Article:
NO concentrations in exhaled air are lower after lung transplantation and in patients with acute respiratory distress syndrome. However, results concerning exhaled NO have only recently been recognized in the case of cardiac surgery patients [1,7,8]. The inflammatory reactions induced by CPB are related to the post-CPB period, and these reactions lead to respiratory dysfunction associated with reperfusion syndrome. They also cause interstitial edema, impaired microcirculation of organs due to increased protease activity, free radical production derived partly from granulocytes, and reduced endogenous NO production.

In the present study, significantly higher EBC NO concentrations were detected in cardiac surgery patients preoperatively, compared with healthy individuals (control). In the studied population, 43% of the surgical volunteers were using drugs such as angiotensin-converting enzyme (ACE) inhibitor (enalapril) and/or isosorbide dinitrate (NO donor). The biochemical and pharmacological effects of NO3- are identical to those of the NO-derived relaxing factor from the endothelium; therefore, isosorbide dinitrate may promote NO bioavailability. According to Sumino et al. [9], because the measurement of exhaled NO is directly derived from the lung, it is possible that ACE inhibitors cause larger NO release in the latter organ compared with the serum NOx level in the peripheral venous blood. It is possible that NO production in the systemic circulation is also promoted by ACE inhibition, but this change is so small that NOx is rapidly excreted in urine without apparent alterations in the NOx serum level. It is thus more advantageous to use the amount of NO measured in expired air as an indicator of the NO level endogenously produced in the lung instead of using the NOx serum level.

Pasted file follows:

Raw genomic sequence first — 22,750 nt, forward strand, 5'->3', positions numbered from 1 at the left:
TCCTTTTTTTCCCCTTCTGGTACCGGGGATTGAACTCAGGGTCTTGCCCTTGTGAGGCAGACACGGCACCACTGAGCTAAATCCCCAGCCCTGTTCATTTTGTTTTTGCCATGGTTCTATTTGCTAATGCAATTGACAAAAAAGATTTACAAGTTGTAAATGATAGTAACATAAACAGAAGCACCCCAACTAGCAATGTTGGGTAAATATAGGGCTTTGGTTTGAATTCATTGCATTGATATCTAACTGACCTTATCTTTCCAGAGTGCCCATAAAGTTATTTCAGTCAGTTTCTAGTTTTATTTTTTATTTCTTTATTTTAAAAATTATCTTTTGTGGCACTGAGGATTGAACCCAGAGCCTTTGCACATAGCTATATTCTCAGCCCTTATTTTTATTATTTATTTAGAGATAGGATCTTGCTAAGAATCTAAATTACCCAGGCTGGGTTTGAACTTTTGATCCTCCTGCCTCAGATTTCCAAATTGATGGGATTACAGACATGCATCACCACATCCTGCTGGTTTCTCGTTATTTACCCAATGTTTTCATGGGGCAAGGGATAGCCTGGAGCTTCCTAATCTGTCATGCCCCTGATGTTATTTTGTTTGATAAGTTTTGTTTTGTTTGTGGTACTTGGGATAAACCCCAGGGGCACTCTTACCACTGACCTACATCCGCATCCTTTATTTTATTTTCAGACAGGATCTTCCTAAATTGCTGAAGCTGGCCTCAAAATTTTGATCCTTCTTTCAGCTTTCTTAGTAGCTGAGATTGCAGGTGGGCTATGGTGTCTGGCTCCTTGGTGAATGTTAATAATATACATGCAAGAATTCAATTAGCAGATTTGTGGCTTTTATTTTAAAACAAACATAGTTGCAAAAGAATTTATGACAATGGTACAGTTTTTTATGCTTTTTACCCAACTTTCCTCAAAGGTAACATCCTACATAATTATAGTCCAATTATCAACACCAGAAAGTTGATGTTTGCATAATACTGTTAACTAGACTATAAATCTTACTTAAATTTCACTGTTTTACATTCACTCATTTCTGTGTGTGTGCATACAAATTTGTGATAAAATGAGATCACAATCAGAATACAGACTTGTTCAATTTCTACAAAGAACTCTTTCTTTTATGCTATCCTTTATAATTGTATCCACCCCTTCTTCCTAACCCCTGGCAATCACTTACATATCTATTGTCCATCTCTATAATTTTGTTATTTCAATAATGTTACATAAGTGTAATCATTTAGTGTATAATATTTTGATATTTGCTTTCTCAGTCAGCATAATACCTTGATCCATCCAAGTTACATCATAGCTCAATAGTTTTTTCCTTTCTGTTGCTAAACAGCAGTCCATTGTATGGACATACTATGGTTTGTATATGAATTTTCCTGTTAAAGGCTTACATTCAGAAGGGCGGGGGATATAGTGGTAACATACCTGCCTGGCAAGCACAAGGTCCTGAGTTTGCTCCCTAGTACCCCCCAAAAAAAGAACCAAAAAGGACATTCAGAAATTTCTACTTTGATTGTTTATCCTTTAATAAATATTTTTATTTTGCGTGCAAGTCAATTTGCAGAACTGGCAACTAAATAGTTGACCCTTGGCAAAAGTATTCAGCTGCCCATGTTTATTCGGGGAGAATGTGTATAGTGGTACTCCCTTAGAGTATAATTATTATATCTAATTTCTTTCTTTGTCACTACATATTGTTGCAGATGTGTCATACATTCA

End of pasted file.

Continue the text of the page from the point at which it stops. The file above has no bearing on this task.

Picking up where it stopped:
This is because it is likely that enhanced NO bioavailability induced by ACE inhibition results in larger levels of NO radicals in exhaled air, which is not necessarily accompanied by elevation in NO metabolites measured as NOx in the serum. In other words, it is possible that ACE inhibition causes further increase in NO released by the lungs compared with NOx levels present in the plasma from peripheral venous blood. In addition, it can be speculated that the reduced production of angiotensin II and / or the accumulation of bradykinin in the lung tissue may be responsible for the larger NO production in lung components such as the pulmonary vascular endothelium, bronchial epithelial cells, macrophages, and neurons in the nasopharynx [9].

In the present investigation, it was observed that the EBC NO levels decreased, fact that in the case of CABG, or remained close to the preoperative values in the late postoperative period (24 hours) of valve surgery. This finding is similar to the results obtained by Kovesi et al. [7], and a possible explanation may be related to the anatomical origin of NO in exhaled air. Although vascular mechanisms contribute to the production of exhaled NO, recent studies suggest that bronchial epithelial cells are those that mostly contribute to NO formation. This is sustained by the distribution of nitric oxide synthase (NOS) isoenzymes in the lungs.

The NOS isoforms iNOS and eNOS are found in the epithelial cells of the airways and produce NO in large quantities. Furthermore, small amounts of NO are produced by NOS type III or eNOS. Thus, the pro-inflammatory cytokines activated after surgery induce high NO production by iNOS and affect the eNOS expression by destabilizing the ribonucleic acid (mRNA) messenger of this isoenzyme, thereby leading to its lower expression. Although iNOS is quite active during cardiac surgery and the postoperative period, there is no increase in exhaled NO levels because the oxidative stress generated by the surgical procedure causes NO consumption by the superoxide anion, which produces peroxynitrite (OONO-) [7].

The vascular endothelium is part of an important mechanism that contributes to vasodilation through the endogenous release of prostacyclin and NO. However, the endothelial function may decline with aging. In fact, the vessels appear to be morphologically normal in elder individuals, but a variety of metabolic abnormalities may exist. Although the mechanisms that explain these abnormalities remain unknown, the reduced NO production, increased destruction of NO by superoxide, and changes in membrane flags are compromised [10].